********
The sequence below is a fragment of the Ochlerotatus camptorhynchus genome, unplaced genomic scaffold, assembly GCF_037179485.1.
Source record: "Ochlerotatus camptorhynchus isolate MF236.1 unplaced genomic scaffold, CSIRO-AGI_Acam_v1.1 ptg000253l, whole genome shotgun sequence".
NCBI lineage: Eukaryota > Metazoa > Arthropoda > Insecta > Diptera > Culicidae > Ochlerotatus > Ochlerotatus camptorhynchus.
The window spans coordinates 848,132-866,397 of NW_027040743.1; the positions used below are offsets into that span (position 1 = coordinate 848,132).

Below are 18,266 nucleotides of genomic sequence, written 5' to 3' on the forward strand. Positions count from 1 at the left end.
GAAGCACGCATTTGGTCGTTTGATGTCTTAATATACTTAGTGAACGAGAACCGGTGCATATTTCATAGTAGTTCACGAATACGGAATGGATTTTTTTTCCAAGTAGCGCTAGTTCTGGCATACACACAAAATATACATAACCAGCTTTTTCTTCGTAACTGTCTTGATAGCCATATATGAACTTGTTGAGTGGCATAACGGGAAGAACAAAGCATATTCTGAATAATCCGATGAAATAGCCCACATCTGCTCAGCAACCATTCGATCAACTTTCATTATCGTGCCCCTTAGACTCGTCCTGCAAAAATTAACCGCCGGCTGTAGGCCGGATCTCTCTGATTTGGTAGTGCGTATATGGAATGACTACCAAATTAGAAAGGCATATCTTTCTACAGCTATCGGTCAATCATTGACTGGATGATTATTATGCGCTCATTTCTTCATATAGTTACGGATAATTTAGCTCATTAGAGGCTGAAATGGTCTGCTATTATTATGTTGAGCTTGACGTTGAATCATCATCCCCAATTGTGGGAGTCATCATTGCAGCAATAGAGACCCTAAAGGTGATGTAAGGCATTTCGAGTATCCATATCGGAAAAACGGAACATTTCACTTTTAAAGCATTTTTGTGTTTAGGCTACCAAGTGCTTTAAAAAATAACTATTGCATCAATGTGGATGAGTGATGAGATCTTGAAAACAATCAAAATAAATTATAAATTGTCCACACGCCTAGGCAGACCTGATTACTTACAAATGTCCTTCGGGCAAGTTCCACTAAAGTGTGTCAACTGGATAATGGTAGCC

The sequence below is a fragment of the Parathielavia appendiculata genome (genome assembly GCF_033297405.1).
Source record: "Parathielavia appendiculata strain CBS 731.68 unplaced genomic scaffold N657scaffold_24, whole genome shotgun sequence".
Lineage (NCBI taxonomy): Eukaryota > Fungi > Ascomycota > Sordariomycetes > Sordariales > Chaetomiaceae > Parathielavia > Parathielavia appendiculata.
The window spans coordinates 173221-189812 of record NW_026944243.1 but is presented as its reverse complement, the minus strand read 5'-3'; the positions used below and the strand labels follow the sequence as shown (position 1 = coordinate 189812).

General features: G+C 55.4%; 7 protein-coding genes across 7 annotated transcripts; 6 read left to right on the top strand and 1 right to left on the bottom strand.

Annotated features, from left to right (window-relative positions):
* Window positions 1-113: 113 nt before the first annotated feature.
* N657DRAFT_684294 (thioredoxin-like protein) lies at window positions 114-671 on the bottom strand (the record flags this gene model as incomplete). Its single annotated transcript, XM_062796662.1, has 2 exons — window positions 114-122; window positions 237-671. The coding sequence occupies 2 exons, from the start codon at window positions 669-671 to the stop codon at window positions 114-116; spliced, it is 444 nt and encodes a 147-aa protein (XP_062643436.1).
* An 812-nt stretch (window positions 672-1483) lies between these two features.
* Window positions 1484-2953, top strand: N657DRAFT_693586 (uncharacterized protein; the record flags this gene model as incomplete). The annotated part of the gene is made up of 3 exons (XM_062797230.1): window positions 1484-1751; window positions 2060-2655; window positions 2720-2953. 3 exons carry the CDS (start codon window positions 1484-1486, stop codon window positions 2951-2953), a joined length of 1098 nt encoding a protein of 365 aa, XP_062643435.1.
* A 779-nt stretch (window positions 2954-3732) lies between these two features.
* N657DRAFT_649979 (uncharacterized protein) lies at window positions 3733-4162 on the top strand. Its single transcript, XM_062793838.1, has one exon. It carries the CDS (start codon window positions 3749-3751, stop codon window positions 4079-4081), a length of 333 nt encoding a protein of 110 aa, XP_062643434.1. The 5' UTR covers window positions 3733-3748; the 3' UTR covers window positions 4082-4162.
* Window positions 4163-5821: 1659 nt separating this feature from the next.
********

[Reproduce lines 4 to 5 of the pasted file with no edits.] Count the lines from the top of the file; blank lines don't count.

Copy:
The window spans coordinates 848,132-866,397 of NW_027040743.1; the positions used below are offsets into that span (position 1 = coordinate 848,132).

Below are 18,266 nucleotides of genomic sequence, written 5' to 3' on the forward strand. Positions count from 1 at the left end.